On an older Linux box I have, there is an NFS mount of a Netapp. Once there are 100k files in a single directory on this box, files can no longer be written. Anyone know what might be causing this? I have been told symbolic links can still be written.
I will add more specific information as I look it up. Please, skip the 'use a better a file / folder structure and/or database', I know ...
You've consumed all of the available inodes for that volume. You can confirm this with the commands df -i and maxfiles.
maxdirsize (more likely)
ONTAP imposes a limit on size of directories. Size being a product of metadata/hardlinks, not file content. This limit defaults (assuming >6.5) to 1% of your system RAM. It does so to ensure that large directories don't impact system performance. Because linear directory scans require directory data structures to be loaded into memory. Quick overview:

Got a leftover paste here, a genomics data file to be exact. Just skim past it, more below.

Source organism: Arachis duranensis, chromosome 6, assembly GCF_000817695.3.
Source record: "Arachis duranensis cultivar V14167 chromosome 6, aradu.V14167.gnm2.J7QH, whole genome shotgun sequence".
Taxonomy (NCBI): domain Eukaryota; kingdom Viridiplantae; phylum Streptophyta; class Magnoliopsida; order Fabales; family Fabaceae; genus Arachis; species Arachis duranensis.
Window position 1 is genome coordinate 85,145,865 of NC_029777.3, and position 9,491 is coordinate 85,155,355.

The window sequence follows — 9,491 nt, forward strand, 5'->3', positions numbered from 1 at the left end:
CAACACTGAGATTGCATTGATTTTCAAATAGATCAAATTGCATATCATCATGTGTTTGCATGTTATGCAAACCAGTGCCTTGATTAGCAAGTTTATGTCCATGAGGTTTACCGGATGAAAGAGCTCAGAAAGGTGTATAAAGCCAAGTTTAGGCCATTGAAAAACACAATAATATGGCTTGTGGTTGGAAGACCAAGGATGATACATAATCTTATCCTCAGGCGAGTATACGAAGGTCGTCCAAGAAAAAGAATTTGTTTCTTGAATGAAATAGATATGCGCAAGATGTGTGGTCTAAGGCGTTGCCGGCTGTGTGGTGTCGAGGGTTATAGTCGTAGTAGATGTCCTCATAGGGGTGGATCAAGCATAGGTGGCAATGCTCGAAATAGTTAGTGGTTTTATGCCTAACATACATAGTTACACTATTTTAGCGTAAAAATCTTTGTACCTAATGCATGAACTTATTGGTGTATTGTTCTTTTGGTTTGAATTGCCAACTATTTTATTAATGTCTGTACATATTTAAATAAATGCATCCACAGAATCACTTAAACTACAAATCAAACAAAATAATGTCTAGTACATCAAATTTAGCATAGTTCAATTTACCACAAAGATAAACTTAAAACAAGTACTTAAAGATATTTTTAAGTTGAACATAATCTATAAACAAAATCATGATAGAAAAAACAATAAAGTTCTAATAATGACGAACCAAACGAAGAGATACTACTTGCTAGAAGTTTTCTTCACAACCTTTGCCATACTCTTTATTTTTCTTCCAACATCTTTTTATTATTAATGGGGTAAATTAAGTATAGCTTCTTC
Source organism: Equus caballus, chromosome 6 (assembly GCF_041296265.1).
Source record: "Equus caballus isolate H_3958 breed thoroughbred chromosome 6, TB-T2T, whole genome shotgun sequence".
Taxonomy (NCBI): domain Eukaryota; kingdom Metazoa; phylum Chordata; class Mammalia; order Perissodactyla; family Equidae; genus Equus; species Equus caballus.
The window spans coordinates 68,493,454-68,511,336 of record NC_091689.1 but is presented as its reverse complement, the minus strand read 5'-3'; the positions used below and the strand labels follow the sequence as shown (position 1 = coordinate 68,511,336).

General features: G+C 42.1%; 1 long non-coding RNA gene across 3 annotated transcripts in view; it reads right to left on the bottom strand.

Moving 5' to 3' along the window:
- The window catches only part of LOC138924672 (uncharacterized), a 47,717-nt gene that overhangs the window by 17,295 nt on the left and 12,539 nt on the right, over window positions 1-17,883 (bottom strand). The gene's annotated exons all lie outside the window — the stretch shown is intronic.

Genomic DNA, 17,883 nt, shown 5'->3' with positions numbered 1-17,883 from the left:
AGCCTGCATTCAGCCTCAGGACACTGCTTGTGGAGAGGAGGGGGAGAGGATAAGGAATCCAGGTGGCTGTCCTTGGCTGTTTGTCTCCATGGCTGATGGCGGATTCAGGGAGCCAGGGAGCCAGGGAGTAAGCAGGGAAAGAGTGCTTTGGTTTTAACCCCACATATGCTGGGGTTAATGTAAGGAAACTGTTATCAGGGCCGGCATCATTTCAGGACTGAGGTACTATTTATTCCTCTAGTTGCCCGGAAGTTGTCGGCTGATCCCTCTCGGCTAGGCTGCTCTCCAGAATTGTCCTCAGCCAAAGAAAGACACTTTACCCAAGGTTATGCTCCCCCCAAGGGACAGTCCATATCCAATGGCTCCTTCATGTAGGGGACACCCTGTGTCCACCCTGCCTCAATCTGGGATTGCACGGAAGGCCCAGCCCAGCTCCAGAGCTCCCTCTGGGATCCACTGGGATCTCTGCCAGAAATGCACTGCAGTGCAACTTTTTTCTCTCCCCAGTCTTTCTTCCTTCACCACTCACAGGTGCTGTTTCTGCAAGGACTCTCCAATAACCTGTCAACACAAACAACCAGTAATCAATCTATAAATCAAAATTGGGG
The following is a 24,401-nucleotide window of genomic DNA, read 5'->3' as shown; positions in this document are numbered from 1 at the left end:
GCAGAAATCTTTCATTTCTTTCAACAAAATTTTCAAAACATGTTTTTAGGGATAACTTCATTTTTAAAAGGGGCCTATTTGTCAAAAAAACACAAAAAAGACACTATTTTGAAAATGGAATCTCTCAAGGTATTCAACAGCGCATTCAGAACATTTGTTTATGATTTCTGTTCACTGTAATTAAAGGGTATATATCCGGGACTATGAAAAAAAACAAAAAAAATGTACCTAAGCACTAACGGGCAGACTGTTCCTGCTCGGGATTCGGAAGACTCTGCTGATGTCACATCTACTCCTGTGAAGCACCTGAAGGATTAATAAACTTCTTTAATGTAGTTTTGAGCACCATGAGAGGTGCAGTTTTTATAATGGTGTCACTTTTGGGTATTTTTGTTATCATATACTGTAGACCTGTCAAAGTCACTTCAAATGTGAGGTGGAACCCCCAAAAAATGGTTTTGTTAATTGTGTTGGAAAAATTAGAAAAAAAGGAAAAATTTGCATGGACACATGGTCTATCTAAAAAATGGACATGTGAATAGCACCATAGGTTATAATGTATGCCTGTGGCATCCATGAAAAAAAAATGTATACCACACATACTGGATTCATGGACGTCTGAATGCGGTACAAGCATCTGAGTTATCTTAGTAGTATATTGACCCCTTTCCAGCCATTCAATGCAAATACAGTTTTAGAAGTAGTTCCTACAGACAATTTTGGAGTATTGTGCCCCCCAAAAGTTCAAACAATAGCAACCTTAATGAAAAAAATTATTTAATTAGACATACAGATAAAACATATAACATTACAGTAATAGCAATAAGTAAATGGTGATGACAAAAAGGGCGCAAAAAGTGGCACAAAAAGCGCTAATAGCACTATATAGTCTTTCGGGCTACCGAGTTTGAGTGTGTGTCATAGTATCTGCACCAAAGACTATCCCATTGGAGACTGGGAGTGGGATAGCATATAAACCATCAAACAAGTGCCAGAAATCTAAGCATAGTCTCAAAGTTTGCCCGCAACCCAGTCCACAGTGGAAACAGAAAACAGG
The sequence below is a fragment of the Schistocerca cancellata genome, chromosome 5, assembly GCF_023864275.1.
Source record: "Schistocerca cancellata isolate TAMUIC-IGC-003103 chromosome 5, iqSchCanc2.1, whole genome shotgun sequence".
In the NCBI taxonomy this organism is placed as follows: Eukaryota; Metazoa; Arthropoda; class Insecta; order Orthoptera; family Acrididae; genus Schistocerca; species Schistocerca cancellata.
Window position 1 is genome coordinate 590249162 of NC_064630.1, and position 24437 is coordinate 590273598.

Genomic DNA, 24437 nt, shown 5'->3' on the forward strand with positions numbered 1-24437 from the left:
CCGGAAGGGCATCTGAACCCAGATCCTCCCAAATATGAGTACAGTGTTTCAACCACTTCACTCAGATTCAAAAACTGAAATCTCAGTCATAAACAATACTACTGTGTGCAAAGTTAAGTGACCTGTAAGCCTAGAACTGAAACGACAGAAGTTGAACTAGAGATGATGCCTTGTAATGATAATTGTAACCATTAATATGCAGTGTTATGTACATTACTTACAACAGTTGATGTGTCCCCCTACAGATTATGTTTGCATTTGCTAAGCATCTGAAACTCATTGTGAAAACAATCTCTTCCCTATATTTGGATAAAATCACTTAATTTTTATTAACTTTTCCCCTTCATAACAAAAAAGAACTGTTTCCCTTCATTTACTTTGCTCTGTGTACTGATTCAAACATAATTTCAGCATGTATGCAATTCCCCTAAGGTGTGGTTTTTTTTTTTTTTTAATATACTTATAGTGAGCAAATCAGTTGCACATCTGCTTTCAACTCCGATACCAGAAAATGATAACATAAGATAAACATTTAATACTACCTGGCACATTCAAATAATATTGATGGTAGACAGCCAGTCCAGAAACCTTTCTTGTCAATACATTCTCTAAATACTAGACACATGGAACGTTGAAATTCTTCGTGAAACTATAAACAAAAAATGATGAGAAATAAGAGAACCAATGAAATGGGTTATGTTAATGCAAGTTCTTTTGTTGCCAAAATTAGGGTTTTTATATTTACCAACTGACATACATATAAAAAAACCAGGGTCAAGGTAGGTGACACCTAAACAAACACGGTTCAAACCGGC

You can check a directory size with ls -lkd.
Raising maxdirsize for a volume is a bit of a one way operation.
Only raise it in small increments.
You can't reduce a directory's size by deleting it's contents.
I have these two bookmarked links which contain a lot more information.
Starting with Data ONTAP 6.5, the
maximum number of subdirectories a
single directory may have is 99998
(100K). Data ONTAP 6.4 and earlier
versions were restricted to 65534
(64K) subdirectories. This number may
not be changed. To understand the
reason for this limit, see the section
below on hard links and subdirectory